NOT MANY COMPANIES live or die by what they sell. Sure, your reputation as a company is dependent on the product or service you provide, but when you have to use it yourself in a very public manner it brings a whole new level of pressure.
‘Eating your own dog food’ is often used to reference a scenario in which a company uses its own product to test and promote a product. We do this every day, constantly questioning if our own digital marketing is up to scratch and whether we’re practicing what we teach and preach.
If I’m honest, we don’t always get it right. But over the past eight years, since first setting up the company, we’ve learned three key things about what successful digital marketing looks like.
We follow a structured methodology underpinned by the ‘three-I principles’. These principles provide the framework for effective digital marketing and illustrate the need for a totally different approach than that applied to traditional marketing.
For effective digital marketing, start with the customer and work backwards. The internet allows us not just to do market ‘research’ but also to access market ‘reality’. Through tools like keyword research or social listening, it enables us to examine what people actually do online.
We have spent years building a deep understanding of our customers and we know a lot about why people attend colleges and universities that teach our programmes and what they need and want to learn. That informs not just how we reach them, but it completely changes what we teach them.
From day one we’ve been open to changing our programmes based on our students’ needs – our high level of interaction with them means we can listen and act.
Any digital marketing campaign is only as good as a brand or company’s willingness to change it in response to consumers. We have found that the first idea is not necessarily the best. So you need to monitor how your customers are interacting with your campaign and be prepared to change it.
Your campaign can, and will, improve over its lifetime. The length of the iteration cycle depends on the channel. So, for example, if you send a weekly email newsletter you will review open and click-through rates within a day or two of sending it.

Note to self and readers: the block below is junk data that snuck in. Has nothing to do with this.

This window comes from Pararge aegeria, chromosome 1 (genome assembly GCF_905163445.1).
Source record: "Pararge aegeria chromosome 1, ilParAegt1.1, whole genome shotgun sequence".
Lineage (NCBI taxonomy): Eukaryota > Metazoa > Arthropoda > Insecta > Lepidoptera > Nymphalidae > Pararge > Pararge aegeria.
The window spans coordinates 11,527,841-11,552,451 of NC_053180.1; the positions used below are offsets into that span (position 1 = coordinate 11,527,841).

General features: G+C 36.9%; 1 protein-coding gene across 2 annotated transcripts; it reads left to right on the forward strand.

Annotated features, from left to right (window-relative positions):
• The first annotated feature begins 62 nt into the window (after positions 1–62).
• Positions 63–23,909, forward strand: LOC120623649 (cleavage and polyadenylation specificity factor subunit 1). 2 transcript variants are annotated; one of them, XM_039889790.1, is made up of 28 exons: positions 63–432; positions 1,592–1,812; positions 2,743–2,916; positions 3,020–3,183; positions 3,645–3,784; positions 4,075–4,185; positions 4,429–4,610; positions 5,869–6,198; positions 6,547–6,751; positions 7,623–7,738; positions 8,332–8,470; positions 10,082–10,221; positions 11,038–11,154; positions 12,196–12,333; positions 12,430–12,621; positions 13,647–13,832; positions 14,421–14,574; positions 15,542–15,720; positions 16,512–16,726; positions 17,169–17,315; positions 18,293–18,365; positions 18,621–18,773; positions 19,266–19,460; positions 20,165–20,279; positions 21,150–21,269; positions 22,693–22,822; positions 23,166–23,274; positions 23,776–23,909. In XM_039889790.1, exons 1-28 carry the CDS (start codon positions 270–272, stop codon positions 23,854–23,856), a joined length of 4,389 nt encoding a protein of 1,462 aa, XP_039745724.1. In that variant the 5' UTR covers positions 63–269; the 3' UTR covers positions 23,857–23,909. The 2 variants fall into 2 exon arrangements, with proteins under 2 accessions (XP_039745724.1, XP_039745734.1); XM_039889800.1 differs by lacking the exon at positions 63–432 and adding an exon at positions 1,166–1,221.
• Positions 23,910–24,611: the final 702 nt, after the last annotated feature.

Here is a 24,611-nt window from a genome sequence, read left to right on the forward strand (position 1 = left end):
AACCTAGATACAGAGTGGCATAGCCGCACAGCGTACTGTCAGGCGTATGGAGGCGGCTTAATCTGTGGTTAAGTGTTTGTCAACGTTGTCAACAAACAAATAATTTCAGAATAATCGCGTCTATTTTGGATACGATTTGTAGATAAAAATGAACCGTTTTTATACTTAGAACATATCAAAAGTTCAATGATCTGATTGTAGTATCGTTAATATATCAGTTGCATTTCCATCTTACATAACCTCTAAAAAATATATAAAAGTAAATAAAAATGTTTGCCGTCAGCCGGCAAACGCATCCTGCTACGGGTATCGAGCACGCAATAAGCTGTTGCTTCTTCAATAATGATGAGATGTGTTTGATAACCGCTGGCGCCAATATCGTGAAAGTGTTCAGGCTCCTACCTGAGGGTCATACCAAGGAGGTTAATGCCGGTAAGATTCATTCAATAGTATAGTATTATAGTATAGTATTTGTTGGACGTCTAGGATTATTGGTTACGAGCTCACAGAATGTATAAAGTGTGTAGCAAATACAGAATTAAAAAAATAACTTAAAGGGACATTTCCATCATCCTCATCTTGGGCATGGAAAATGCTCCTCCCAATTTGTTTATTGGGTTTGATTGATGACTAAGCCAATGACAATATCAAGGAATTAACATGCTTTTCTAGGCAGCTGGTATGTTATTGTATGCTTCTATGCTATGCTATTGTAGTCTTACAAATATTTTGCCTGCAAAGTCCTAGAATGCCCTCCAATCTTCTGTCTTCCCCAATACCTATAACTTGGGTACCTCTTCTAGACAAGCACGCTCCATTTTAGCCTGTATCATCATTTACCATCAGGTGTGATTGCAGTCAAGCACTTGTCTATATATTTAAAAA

You will then apply those insights to your next weekly newsletter in terms of what did and didn’t resonate with customers. For search marketing, it might be a daily iteration cycle; for SEO a monthly one. Our customers, colleges and students are speaking to us constantly through their interactions with both our marketing and programmes and we have learned to listen, with a different iteration cycle for each channel they use.
Truths about customers are hard won. Boy, do we pay to learn about what customers love or hate. But once learned they should never be forgotten and, most importantly, they should be shared across your organisation.
Take for example keyword research. Hard work and money will often be expended to carry this out. That process of understanding the phrases and terms your customers use is an important insight into how they find you and, crucially, how they perceive and understand what you do.
If you know the phrases they use to search on Google, you need to actively use those phrases in all of your customer communications – your website, your email, banner ads, brochures and advertising.
What we’ve learned is that small things done consistently make a bigger impact than large things done intermittently.
And finally…. Achieving best practice takes practice
You and your organisation will make mistakes. I guarantee it. We teach digital marketing and we still make mistakes. That’s the nature of the beast. Be open and transparent and admit when you get it wrong.
But know this – the internet has heralded the greatest expansion of human control over our existence, our choices, our relationships, our politics and our purchases. Most of us love the control the internet gives us and we’re not going back. The challenge for your company is whether or not you will meet us there.
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